Brexit

The Prime Minister is expected to invoke art.50 of the Treaty on European Union on 29 March 2017 and give notice of the UK's intention to withdraw from the EU. She is authorised to give notice under the European Union (Notification of Withdrawal) Act 2017, which became law on 16 March 2017.

Prime Minister Theresa May's speech on 17 January confirmed that the Government plans to reach agreement with the EU for the UK to withdraw fully from EU membership, ie there is to be no partial or associate membership.

On exit, the European Communities Act 1972 will be repealed and, at the same time, applicable EU law will be converted into domestic law. Most EU Directives are already implemented in the UK by regulations or Acts of Parliament. Therefore, employment laws are not expected to change as a result of Brexit, but afterwards will be subject to Parliament's control over domestic law.

A significant consequence of the UK's full exit from the EU is the removal of the jurisdiction of the European Court of Justice over UK law. The final court of appeal will be the Supreme Court. The jurisdiction of the European Court of Human Rights is unaffected by Brexit.

In terms of timescales, Theresa May aims for the agreement with the EU to be concluded by the end of the two-year period after notice is given under art.50. There will be a "phased process of implementation" after the two-year period to allow time to prepare for the new arrangements. The negotiated agreement between the UK and the EU will be subject to a vote in both Houses of Parliament before it comes into force.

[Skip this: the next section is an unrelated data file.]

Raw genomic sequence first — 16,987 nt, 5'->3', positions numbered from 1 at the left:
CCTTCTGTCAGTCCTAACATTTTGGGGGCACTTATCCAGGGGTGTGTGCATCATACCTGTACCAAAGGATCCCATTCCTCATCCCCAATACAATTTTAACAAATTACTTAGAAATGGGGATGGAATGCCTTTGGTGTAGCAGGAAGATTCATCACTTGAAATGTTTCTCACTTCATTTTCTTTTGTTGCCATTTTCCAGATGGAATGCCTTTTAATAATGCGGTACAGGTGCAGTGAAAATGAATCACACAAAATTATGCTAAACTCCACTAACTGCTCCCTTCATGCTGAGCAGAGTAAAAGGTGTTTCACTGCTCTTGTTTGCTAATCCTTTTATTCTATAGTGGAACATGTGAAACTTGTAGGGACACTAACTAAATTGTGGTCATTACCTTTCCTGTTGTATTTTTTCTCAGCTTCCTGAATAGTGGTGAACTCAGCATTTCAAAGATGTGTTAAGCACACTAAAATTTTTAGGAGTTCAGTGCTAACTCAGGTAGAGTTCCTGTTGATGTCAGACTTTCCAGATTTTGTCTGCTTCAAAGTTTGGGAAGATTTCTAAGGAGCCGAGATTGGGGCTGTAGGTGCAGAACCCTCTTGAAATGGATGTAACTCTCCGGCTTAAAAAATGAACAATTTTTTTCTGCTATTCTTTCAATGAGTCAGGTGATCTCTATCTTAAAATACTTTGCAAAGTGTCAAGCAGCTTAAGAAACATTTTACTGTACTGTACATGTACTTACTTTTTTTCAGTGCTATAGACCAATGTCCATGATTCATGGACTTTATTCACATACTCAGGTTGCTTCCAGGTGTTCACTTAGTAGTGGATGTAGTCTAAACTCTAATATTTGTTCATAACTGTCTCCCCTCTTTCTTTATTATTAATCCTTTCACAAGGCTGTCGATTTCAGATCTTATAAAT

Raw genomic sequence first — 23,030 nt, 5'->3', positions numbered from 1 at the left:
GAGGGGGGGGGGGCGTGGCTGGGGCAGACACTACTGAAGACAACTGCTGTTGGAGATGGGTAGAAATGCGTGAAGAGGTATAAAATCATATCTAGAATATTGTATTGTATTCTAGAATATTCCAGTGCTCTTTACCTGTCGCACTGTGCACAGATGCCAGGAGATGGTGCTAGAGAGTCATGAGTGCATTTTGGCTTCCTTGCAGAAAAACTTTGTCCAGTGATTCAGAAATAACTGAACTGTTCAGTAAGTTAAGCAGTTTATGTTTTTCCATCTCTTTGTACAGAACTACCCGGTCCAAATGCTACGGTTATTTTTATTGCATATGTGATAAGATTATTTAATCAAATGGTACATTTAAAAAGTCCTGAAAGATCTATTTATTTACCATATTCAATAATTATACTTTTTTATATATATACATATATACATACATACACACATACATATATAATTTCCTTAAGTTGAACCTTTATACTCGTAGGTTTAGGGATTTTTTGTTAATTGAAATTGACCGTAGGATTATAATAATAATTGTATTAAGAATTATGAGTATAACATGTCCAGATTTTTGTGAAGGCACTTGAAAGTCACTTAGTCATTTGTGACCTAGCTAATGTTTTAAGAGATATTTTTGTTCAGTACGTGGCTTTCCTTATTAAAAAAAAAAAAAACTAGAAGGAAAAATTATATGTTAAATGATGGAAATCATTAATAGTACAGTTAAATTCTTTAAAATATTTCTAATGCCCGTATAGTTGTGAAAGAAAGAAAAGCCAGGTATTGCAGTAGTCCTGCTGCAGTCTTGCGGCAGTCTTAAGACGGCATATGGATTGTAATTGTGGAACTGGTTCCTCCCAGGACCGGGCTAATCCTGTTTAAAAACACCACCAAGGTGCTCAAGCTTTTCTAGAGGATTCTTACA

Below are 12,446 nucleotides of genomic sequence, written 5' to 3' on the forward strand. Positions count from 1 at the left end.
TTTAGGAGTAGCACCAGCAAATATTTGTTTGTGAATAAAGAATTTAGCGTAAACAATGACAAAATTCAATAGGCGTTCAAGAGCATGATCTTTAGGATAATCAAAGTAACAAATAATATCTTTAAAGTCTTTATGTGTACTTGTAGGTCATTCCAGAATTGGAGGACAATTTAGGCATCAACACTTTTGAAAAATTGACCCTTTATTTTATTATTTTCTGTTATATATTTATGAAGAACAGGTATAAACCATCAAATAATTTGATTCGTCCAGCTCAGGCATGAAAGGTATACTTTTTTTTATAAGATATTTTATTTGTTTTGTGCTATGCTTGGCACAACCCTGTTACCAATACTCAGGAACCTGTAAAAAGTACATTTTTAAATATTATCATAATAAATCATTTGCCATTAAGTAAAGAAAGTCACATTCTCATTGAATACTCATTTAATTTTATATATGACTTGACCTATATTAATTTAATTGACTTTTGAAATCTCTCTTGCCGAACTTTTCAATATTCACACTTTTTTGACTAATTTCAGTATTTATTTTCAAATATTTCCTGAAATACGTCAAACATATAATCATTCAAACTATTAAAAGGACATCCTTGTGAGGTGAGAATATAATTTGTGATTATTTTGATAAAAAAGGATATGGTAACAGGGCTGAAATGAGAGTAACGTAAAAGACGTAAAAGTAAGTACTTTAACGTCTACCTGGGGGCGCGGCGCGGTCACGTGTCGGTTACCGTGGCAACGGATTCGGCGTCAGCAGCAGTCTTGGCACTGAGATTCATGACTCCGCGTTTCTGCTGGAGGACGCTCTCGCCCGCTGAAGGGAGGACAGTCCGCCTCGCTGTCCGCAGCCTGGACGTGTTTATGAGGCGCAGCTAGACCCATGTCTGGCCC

The Government has also published a White Paper: The United Kingdom's exit from and new partnership with the European Union. The White Paper sets out the basis for the Government's priorities and broad strategy for the UK's agreement with the EU, including employment and immigration.

On the UK's exit from the EU, the extent to which immigration and travel is permitted by nationals of EU member states will be subject to agreement. The Government is currently seeking a reciprocal agreement with other EU member states to guarantee the rights of EU citizens who are already living in Britain and the rights of British nationals in other member states and views this as a priority.

We will continue to provide guidance as the situation develops.

Available on demand

Our Brexit - what now for HR? webinar on what Brexit means for UK employment law and the steps you can take to prepare for the HR aspects of running a business outside the EU.

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  • Webinar: Managing international assignments in an uncertain world
  • Webinar: Brexit - what now for HR? In this webinar, Darren Newman and Annabel Mace discuss what Brexit means for UK employment law, the impact of the leave vote on the immigration status of non-UK EU nationals living and working in the UK and what you can do now to prepare for the UK's exit from the EU.
  • Podcast 1: Potential employment law implications of a Brexit In the first of our special podcasts recorded before the referendum, Nicky Stibbs explains how EU employment law is incorporated into UK employment law, including what role is currently played by the European Court of Justice. Nicky also looks at the areas of UK employment law that might be in the firing line.
  • Podcast 2: The possible impact of a Brexit In the second of our special podcasts recorded before the referendum, Darren Newman discusses possible employment law implications of a majority vote in favour of leaving the EU, including how to manage concerns of EU employees who are worried about job security.

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